If you’ve ever asked this question, you’re not alone!
There are lots of people struggling with the exact same thing as you do, and probably the reason a book simply titled Go the F**k to Sleep became an Amazon bestseller (It's adult humor and you'll be pleased to know that Samuel L. Jackson is the narrator of audio version)
Countless parents have shared this frustration, and while thousands post pics of their slumbering angels online, there are countless more - frazzled and exhausted "mombies" needing intervention.
There are a few reasons why your baby’s fighting sleep; that’s the bad news. The good news is we have a few tried and tested ways that could help you and your child counting sheep. There are usually four reasons that have babies fighting sleep like Rocky Balboa. These are:
Another two possible reasons, once the above mentioned have been ruled out, is that baby is ill and in discomfort, or it’s quite simply their personality or temperament. We suggest you always check numbers 1-4 before you rush off to the doctor.
Babies have a small gap where conditions are perfect to fall asleep: it’s that moment when he is tired enough to doze off on his own, and there are usually a few signs, including a glazed look, rubbing eyes, maybe a yawn, or a slight niggle.
Of course, these could signal hundred other things so it can be easily missed. Unfortunately, it’s a short window, and in the time you do a quick feed or nappy change, it may be over.
Don’t think keeping baby up longer will make her sleep better or later. It simply doesn’t. An overtired baby will wake more frequently and sleep for a shorter period.
You will soon realize there is nothing that you can do to get babies to sleep if they're not tired. As baby gets older, her sleep patterns might change, and you need to be aware of this.
If your baby or toddler is fighting sleep, there’s a chance he’s not tired, and you'll want to change sleep times or extend the times between naps.
Your child may be getting hungry while asleep, which has him waking up earlier than he should. We often make the mistake of feeding babies just before a nap or bedtime, and we misinterpret them dozing off quickly as being full.
Unfortunately, when they’re tired, they might not get enough food and so they wake up with hunger pains.
A lot of babies experience separation anxiety, which will affect their sleep pattern. It usually happens between eight and ten months, but peaks at around 18 months and then again at two years old.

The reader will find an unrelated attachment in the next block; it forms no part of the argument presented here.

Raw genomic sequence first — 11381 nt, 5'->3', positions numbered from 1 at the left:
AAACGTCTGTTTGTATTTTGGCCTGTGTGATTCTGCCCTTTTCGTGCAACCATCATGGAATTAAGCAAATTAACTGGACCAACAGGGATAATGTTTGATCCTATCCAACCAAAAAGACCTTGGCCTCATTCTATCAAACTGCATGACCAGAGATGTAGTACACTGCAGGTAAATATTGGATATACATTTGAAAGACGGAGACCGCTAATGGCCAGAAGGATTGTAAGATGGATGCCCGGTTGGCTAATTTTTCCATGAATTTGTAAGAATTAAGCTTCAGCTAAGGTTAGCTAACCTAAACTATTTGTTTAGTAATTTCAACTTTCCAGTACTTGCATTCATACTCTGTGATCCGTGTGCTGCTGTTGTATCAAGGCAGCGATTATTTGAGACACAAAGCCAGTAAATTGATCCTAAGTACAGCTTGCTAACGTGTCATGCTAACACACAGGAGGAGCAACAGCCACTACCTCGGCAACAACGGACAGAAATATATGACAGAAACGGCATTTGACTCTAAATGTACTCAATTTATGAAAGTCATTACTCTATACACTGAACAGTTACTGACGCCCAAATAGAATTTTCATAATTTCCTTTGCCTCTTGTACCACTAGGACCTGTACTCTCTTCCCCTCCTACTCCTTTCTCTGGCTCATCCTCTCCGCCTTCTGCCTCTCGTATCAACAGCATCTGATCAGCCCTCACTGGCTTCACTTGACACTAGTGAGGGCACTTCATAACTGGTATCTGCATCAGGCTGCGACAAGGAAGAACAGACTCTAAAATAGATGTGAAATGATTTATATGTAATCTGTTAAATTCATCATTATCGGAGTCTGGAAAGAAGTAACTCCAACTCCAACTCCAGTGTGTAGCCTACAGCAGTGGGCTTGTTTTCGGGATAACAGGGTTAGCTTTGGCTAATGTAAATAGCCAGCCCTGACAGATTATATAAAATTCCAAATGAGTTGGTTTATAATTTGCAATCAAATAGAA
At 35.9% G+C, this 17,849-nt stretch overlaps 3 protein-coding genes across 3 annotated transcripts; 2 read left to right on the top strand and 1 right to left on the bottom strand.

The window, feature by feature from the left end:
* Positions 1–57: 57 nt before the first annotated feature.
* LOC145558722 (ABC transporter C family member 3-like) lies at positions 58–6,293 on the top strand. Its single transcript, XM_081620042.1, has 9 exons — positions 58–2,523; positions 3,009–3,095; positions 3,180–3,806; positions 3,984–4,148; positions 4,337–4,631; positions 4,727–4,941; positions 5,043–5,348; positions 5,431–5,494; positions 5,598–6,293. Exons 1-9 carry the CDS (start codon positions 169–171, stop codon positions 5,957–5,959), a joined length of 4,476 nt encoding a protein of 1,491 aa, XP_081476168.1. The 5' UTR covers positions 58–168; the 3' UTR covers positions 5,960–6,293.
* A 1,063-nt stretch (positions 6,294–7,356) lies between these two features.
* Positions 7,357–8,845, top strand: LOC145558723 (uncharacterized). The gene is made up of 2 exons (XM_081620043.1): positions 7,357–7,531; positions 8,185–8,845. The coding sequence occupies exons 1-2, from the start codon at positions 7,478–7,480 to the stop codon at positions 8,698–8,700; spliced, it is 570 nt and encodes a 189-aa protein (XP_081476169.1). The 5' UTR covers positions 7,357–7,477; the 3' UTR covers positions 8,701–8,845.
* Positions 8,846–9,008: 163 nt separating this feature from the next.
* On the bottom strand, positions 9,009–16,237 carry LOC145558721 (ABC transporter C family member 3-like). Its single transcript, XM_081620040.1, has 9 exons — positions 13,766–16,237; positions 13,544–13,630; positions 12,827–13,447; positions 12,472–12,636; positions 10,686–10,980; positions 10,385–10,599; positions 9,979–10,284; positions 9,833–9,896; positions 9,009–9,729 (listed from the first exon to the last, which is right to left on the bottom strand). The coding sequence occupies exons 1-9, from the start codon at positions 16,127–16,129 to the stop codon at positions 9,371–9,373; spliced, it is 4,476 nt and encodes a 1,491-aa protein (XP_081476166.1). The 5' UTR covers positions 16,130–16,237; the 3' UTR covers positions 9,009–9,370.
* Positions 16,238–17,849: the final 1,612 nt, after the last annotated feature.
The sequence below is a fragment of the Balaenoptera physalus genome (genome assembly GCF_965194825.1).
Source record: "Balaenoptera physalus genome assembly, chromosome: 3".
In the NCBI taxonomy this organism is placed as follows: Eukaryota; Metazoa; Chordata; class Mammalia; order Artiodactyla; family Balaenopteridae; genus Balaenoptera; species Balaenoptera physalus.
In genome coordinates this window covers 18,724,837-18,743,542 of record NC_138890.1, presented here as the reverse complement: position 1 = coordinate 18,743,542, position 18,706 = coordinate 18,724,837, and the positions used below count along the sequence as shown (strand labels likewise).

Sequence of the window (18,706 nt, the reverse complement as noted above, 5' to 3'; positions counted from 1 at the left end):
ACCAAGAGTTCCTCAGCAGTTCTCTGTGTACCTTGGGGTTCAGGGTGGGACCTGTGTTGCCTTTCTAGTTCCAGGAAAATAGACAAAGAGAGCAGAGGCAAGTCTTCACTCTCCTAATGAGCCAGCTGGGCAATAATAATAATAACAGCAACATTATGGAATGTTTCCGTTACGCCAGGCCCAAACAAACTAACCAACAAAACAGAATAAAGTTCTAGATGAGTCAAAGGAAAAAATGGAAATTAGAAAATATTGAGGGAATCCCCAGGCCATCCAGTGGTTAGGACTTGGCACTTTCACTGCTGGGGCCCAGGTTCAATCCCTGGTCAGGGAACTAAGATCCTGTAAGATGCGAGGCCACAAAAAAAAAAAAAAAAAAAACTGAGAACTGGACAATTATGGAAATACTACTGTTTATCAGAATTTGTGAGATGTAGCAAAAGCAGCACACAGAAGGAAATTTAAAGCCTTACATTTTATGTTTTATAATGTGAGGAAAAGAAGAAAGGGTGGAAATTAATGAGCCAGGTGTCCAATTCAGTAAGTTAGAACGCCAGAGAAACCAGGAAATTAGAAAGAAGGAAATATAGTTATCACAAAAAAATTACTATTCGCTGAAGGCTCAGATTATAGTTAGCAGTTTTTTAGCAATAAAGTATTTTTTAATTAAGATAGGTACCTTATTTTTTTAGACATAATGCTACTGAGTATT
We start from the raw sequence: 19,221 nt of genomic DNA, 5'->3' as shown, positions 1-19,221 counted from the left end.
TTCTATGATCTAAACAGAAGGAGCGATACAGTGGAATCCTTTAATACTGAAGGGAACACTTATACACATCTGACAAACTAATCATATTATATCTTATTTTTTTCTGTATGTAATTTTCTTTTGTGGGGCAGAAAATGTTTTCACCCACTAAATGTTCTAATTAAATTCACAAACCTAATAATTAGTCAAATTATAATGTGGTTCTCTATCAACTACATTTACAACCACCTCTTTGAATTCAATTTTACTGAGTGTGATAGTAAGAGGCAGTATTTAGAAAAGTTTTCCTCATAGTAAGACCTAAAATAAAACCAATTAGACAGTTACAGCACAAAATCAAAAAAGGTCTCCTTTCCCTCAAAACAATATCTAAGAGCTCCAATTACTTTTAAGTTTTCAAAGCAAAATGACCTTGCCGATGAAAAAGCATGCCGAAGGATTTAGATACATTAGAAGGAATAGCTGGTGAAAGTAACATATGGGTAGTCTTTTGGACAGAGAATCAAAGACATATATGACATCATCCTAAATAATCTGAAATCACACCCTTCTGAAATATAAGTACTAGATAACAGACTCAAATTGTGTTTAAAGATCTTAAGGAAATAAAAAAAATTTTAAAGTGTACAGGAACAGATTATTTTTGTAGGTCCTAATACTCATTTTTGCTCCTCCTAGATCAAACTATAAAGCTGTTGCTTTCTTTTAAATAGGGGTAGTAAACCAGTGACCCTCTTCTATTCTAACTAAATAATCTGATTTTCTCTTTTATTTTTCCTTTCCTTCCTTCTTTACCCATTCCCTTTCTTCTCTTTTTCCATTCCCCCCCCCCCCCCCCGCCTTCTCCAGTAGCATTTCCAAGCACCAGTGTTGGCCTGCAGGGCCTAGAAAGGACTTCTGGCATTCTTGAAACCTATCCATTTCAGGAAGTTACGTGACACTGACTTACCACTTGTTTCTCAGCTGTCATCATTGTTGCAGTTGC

As a new mom, you’ll soon become familiar with the non-verbal ways in which your baby communicates with you, from physical signs like rubbing eyes and yawning to a certain look or expression.
You will also start picking up on different cries and their meanings; you’ll be able to differentiate a hungry cry from a tired cry, and you might also identify a distressed wail that means something might be wrong.
We’ve presented the possible problems, let’s take a look at the solutions. They’re practical, doable and will help. However, if you sense it might be something else, trust your instinct and speak to your GP or pediatrician.
Of course, there’s a chance that you have one of those babies that don’t want to miss out on all the fun and prefer to be awake.
If you notice your baby is overtired around the time of her usual nap or at bedtime, then you might want to bring it forward. Alternatively, if your child isn’t tired enough, especially a toddler, then you ought to change it to a slightly later time.
Also, have a look at the nap or bedtime routine. Is bathing, feeding, rocking and reading actually too long, and getting baby overtired?
Or is your child being put down when he’s still overstimulated and not tired enough? Do you need to start winding down with baby a little earlier?
Although it sounds a little "hit-and-miss," with babies, it’s often a case of trial and error to see what works best for the two of you. So it might take a few days of trying different things out, but it will be worth it once you have the perfect solution.
The idea of a routine is a contested issue. With some parents, they prefer taking a more laissez-faire approach to parenting while others prefer routine, some more rigid than others.
The "anything goes" method works for some people, but for parents with more than one baby or with children across different age groups, a routine is often the best thing for everyone, especially at bedtime.
Establishing a bedtime routine can save you a lot of frustration in the long run. Once it’s in place, you can get baby to sleep mode from play mode with the least amount of fuss.
Are you noticing that baby isn’t tired when you put her down at her usual nap time?
There might be chances that she is ready to shorten or even drop it. On the other hand, have you added an extra activity to her day that might call for an earlier dinner and bedtime?
It’s worth relooking your baby’s schedule now and then and making the necessary adjustments.
If you find these suggestions don’t help and there are no obvious signs of discomfort (heat, reflux, fever), then it might be a case you have an inquisitive baby who doesn’t want to miss out on a thing.
How about you? If you want to share any "secret techniques" that help your baby go to sleep easily, it would be my pleasure to hear from you.
Amy Duncan is the founder of KindMommy, a blog where she's providing helpful information about pregnancy and many useful tips for young parents. Besides writing, Amy loves to cook and travel with her friends and family. You can also find Amy on Twitter (@AmyKindmommy).